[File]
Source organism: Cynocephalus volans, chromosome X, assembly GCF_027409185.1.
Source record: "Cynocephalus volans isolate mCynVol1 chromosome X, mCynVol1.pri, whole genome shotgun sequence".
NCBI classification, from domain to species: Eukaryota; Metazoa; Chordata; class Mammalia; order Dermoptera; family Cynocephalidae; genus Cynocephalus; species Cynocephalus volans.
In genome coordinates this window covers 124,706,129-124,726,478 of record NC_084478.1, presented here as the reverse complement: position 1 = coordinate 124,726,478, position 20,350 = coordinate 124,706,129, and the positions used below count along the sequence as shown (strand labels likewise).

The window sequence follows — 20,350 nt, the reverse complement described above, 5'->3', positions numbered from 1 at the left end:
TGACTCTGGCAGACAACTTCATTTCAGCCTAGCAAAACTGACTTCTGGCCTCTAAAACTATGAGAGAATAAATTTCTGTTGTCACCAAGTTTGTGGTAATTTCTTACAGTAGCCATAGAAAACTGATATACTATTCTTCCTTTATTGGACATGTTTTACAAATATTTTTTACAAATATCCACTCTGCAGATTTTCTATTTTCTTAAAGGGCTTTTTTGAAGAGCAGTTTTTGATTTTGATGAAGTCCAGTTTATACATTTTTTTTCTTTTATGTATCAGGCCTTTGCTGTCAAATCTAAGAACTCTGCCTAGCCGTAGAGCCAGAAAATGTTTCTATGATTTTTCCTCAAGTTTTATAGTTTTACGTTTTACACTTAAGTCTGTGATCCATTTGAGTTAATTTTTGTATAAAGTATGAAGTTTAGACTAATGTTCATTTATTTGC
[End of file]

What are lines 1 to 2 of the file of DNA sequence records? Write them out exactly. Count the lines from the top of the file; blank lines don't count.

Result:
Source organism: Cynocephalus volans, chromosome X, assembly GCF_027409185.1.
Source record: "Cynocephalus volans isolate mCynVol1 chromosome X, mCynVol1.pri, whole genome shotgun sequence".